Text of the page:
Learn About Choosing the Best Credit Card Terminals
When signing up for a merchant account, a common merchant concern is whether or not they will need a credit card terminal or which terminal is the best solution for their business. With so many terminals available on the market, it can sometimes be confusing, but finding the right one is actually easy and requires a simple evaluation of your business needs.
The obvious question that is first asked is if the merchant will need a credit card terminal. Businesses such as retail shops, restaurants or storefronts that require face to face contact with customers most often require a terminal. Transactions where the credit card is physically present more than 50 percent of the time means a credit card terminal is needed to process the transactions.
To process a transaction with a credit card terminal, the credit card can be swiped through the machine or the credit card numbers are typed in using the terminal keypad. Once the transaction is submitted and approved, the terminal will usually print 2 receipts, one copy for the customer to sign and the merchant to keep and the other for the customer to keep as proof of the transaction.
Some card not present transactions also use a credit card terminal. Some possible cases include merchants who take mail orders or Internet orders and just type the credit card numbers and expiration dates into the terminal by using the keypad. Merchant account providers will usually advise online businesses to use software or Internet programs, though some merchants still choose to use a terminal.
How Much Credit Card Terminals Should Cost
The price of a terminal depends on the make, model and age. The features offered and if a printer is included or not will also contribute to the cost. The cost of a terminal can be anywhere from $99 to more than $1,000. Some merchant account providers will feature free terminals which is a great way to save money on a machine that is right for your business.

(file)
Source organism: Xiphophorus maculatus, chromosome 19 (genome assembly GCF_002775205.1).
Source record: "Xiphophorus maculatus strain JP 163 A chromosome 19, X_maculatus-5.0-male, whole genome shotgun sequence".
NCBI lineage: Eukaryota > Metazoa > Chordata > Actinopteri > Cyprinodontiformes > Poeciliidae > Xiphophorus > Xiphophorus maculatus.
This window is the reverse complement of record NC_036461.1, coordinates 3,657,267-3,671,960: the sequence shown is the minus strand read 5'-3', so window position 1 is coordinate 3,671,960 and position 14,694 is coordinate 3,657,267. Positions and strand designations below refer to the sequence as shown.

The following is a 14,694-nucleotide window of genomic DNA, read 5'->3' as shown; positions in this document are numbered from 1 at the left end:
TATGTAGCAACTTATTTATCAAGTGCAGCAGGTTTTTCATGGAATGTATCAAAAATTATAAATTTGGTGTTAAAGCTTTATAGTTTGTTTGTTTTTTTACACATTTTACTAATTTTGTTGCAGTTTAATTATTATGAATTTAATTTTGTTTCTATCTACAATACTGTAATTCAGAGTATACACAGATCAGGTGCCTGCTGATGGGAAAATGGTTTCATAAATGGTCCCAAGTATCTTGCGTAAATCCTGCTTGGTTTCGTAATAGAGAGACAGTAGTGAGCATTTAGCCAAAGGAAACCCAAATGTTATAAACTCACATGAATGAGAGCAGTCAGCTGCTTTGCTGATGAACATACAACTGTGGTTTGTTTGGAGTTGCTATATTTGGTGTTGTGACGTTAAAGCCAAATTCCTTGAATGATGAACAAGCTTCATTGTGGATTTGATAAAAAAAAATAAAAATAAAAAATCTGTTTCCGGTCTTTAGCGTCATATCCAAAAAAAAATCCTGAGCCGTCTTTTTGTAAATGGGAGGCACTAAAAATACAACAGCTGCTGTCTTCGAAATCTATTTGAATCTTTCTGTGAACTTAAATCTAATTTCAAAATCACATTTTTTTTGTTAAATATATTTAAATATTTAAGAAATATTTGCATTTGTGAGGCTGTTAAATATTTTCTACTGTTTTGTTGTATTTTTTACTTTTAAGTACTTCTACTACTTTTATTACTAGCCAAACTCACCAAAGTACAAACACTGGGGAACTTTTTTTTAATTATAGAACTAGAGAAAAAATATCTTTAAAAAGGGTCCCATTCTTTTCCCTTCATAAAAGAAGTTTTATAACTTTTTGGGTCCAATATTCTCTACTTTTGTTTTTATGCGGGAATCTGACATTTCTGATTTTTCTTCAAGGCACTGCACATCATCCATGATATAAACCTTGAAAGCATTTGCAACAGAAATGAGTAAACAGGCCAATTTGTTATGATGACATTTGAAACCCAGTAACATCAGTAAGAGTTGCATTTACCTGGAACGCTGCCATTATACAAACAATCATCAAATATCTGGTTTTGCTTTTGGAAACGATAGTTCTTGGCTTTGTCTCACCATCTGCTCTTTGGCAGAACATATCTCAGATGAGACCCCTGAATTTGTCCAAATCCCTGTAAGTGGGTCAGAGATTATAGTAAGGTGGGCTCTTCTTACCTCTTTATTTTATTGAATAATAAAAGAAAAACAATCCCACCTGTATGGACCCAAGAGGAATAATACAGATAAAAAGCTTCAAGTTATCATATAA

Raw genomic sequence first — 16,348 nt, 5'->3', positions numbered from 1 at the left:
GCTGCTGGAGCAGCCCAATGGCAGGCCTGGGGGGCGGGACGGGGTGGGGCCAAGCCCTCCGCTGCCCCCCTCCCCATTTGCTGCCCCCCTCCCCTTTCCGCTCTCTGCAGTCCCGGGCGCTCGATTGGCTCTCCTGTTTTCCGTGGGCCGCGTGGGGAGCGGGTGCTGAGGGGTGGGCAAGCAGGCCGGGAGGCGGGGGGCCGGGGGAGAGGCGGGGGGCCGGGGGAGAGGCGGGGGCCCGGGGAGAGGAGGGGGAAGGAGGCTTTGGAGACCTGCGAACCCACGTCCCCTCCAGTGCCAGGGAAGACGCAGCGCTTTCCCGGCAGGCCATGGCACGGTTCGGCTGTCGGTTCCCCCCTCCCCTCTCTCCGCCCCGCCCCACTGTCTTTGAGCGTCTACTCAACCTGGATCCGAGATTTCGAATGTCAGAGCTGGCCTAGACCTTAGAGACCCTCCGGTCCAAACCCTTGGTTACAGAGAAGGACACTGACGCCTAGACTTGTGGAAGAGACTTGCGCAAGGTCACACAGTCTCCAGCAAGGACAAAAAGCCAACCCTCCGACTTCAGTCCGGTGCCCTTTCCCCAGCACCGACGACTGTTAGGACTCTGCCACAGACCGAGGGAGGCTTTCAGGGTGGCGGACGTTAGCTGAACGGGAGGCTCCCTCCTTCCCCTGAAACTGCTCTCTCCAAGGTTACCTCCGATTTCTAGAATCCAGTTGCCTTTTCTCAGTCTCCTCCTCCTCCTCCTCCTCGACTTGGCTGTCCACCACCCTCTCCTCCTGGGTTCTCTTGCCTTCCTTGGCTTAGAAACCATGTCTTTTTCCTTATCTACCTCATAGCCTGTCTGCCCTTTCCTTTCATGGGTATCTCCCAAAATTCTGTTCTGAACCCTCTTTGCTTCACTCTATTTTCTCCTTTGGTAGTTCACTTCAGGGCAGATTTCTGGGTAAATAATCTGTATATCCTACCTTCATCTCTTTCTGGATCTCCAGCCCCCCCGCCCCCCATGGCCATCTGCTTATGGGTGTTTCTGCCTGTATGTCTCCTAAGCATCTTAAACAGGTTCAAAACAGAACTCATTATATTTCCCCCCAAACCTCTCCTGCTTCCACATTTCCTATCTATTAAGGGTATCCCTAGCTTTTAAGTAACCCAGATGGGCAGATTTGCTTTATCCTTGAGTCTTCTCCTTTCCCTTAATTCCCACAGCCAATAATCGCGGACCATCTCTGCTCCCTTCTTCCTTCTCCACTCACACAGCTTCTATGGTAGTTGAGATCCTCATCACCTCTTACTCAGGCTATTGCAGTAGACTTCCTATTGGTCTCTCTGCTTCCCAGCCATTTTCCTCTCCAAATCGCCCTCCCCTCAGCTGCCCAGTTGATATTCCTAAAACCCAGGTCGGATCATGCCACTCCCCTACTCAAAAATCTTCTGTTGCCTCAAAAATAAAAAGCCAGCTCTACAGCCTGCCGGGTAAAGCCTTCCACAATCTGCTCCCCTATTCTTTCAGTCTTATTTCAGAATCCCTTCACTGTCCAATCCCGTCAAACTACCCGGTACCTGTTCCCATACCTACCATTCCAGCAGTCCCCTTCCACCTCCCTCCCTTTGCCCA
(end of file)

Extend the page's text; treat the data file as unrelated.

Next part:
After deciding if you need a terminal, you should research what types of terminals are available and make the most sense for your business. Identify how many merchant accounts you need to set up. If you need more than one merchant account in your terminals, there are terminals that can contain as many as 9 merchant accounts. Terminals that can accommodate this are a great solution for multiple businesses sharing one terminal.
Most credit card terminals use a phone line to dial out each transaction and can take as much as 15 seconds to process. If the line used by the terminal to dial through is shared with other devices like a fax machine or modem, it's important that the line does not have call waiting because it will result in disturbed transactions. Most newer terminals use IP connections instead of traditional phone lines. This type of terminal is the best option if your business has DSL or high-speed internet access, it will help you cut cost and save money on additional phone lines as well as decrease your transaction times to about 2-3 a transaction.
Wireless terminals are suggested terminals where a phone line or Internet connection is not available. Wireless terminals communicate wirelessly like cell phones or PDAs and don't require to be plugged in through a phone line or Internet connection, while allowing merchants to process transactions anywhere at any time. Wireless terminals are great solutions for mobile and service businesses, making it easy for merchants to accept credit cards on location, reduce fraud and processing rates by swiping cards and lower the need to carry cash.
Another solution for businesses where a phone or Internet connection is unavailable is a terminal with store and forward capabilities. This type of terminal will let you enter transactions into the terminal and store the information until a phone line or Internet connection can be accessed. Once a connection is established, the terminal can dial out to authorize the stored information.
If you know you will need to accept ATM cards through your terminal, then you will also need a PIN pad. PIN pads let customers pay for goods and services using their ATM cards. Merchants can still accept debit cards if they don't have a PIN pad, but they will need to process the transactions as check cards.
If you are still unsure which terminal solution is right for your business, try using our processing terminal guide by simply selecting your business type or industry.
All About Internet Merchant Accounts
Important Information About Merchant Account Fees
Learn About Choosing the Right Credit Card Terminal
Picking a Merchant Account Provider
How Internet Payment Gateway Works
Secrets of a Successful e-commerce Business
Tips to Reduce Credit Card Fraud